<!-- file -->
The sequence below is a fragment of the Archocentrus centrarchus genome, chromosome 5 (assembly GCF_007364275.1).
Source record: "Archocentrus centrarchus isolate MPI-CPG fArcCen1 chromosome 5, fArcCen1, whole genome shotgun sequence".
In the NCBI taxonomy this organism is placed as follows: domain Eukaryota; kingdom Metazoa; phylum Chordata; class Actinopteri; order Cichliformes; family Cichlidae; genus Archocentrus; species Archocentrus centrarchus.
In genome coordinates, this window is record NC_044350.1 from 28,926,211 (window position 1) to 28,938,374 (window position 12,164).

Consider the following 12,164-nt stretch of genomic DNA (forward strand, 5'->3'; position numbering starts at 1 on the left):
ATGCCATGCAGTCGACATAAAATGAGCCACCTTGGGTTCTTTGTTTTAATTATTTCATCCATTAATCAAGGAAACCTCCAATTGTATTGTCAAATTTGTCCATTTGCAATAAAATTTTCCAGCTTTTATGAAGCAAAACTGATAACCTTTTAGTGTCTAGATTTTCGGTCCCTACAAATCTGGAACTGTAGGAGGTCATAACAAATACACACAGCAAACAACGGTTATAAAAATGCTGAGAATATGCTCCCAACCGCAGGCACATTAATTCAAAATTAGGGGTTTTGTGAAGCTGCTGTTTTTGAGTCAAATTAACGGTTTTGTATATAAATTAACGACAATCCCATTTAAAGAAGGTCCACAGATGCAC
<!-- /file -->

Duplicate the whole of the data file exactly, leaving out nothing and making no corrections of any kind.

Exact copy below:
The sequence below is a fragment of the Archocentrus centrarchus genome, chromosome 5 (assembly GCF_007364275.1).
Source record: "Archocentrus centrarchus isolate MPI-CPG fArcCen1 chromosome 5, fArcCen1, whole genome shotgun sequence".
In the NCBI taxonomy this organism is placed as follows: domain Eukaryota; kingdom Metazoa; phylum Chordata; class Actinopteri; order Cichliformes; family Cichlidae; genus Archocentrus; species Archocentrus centrarchus.
In genome coordinates, this window is record NC_044350.1 from 28,926,211 (window position 1) to 28,938,374 (window position 12,164).

Consider the following 12,164-nt stretch of genomic DNA (forward strand, 5'->3'; position numbering starts at 1 on the left):
ATGCCATGCAGTCGACATAAAATGAGCCACCTTGGGTTCTTTGTTTTAATTATTTCATCCATTAATCAAGGAAACCTCCAATTGTATTGTCAAATTTGTCCATTTGCAATAAAATTTTCCAGCTTTTATGAAGCAAAACTGATAACCTTTTAGTGTCTAGATTTTCGGTCCCTACAAATCTGGAACTGTAGGAGGTCATAACAAATACACACAGCAAACAACGGTTATAAAAATGCTGAGAATATGCTCCCAACCGCAGGCACATTAATTCAAAATTAGGGGTTTTGTGAAGCTGCTGTTTTTGAGTCAAATTAACGGTTTTGTATATAAATTAACGACAATCCCATTTAAAGAAGGTCCACAGATGCAC